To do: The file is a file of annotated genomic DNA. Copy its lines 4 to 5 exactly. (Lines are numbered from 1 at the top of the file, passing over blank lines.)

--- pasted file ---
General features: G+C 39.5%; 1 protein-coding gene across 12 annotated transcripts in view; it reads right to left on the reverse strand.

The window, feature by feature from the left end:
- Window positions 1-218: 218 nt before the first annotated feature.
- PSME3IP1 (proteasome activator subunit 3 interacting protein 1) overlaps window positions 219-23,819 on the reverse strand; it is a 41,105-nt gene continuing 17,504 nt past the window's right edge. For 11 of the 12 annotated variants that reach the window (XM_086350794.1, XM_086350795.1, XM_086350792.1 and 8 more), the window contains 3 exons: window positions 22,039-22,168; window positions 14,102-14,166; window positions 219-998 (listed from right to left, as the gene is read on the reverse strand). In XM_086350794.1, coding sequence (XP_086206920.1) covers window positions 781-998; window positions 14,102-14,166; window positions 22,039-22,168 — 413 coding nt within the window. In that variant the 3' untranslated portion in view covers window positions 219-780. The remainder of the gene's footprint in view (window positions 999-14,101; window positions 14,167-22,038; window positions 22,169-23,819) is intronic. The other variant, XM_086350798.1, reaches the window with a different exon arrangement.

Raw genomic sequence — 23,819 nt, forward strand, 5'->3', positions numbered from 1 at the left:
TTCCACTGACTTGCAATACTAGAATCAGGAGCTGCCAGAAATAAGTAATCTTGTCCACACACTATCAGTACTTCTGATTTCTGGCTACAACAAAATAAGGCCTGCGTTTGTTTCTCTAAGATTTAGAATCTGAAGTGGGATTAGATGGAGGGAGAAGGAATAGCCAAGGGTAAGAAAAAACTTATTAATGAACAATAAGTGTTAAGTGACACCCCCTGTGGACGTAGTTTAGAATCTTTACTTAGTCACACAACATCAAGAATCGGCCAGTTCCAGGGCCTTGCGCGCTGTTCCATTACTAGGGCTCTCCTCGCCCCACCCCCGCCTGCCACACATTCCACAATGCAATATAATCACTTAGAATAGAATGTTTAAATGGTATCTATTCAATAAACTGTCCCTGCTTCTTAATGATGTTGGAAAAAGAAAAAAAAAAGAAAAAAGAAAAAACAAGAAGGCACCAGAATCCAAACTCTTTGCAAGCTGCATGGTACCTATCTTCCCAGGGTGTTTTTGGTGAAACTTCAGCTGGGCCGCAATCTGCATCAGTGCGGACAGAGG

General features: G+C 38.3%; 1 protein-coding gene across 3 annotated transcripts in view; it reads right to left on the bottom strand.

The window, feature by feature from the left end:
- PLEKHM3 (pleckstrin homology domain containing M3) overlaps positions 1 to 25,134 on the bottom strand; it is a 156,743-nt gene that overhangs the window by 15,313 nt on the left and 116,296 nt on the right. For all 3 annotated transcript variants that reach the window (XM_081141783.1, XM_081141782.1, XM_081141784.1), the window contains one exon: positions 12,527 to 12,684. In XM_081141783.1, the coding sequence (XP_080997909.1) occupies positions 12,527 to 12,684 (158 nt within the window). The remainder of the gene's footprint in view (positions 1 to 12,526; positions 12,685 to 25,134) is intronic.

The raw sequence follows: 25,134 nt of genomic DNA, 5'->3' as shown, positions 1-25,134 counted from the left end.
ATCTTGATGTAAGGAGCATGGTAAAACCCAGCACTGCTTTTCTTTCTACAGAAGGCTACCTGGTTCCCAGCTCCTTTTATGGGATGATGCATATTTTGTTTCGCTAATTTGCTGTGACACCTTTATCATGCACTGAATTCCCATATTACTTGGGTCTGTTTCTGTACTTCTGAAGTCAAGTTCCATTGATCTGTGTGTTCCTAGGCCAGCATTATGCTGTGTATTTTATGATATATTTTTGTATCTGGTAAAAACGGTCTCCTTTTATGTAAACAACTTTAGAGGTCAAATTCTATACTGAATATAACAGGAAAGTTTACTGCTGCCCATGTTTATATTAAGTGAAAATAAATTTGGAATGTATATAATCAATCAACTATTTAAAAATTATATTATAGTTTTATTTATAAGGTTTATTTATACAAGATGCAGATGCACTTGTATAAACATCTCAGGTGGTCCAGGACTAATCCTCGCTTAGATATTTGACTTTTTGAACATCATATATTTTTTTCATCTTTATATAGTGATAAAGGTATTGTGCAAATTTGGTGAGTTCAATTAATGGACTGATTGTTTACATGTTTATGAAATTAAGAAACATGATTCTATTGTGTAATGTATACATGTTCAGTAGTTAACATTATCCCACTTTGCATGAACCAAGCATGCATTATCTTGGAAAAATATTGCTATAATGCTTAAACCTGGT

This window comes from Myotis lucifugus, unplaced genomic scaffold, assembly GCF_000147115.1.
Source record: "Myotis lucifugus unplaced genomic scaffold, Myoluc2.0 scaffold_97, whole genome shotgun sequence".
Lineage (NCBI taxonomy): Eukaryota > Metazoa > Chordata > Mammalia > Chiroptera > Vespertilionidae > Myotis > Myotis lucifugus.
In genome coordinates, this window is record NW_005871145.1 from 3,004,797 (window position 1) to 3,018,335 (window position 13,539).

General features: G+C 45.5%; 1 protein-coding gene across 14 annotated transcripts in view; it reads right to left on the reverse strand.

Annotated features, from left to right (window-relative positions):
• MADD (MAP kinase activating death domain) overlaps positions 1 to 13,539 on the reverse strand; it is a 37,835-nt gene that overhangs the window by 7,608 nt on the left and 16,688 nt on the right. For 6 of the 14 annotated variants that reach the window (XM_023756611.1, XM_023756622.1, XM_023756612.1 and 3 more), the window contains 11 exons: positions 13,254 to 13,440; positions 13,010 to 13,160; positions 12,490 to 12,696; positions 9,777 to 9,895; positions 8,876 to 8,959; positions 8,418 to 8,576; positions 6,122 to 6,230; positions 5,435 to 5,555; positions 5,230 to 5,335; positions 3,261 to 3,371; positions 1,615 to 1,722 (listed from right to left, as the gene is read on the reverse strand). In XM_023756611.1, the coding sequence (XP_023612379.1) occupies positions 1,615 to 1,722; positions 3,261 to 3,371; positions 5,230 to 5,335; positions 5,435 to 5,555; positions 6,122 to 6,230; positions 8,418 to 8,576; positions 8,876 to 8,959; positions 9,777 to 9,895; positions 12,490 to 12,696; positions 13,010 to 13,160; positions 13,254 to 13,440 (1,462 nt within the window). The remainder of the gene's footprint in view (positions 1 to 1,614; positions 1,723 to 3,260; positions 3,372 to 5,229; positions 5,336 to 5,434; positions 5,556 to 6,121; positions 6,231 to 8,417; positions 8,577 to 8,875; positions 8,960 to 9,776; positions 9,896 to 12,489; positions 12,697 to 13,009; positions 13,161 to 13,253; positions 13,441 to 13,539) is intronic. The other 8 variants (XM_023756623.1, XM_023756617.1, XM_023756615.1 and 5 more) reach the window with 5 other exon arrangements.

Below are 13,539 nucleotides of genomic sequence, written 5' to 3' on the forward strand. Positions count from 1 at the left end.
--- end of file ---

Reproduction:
- PSME3IP1 (proteasome activator subunit 3 interacting protein 1) overlaps window positions 219-23,819 on the reverse strand; it is a 41,105-nt gene continuing 17,504 nt past the window's right edge. For 11 of the 12 annotated variants that reach the window (XM_086350794.1, XM_086350795.1, XM_086350792.1 and 8 more), the window contains 3 exons: window positions 22,039-22,168; window positions 14,102-14,166; window positions 219-998 (listed from right to left, as the gene is read on the reverse strand). In XM_086350794.1, coding sequence (XP_086206920.1) covers window positions 781-998; window positions 14,102-14,166; window positions 22,039-22,168 — 413 coding nt within the window. In that variant the 3' untranslated portion in view covers window positions 219-780. The remainder of the gene's footprint in view (window positions 999-14,101; window positions 14,167-22,038; window positions 22,169-23,819) is intronic. The other variant, XM_086350798.1, reaches the window with a different exon arrangement.

Raw genomic sequence — 23,819 nt, forward strand, 5'->3', positions numbered from 1 at the left: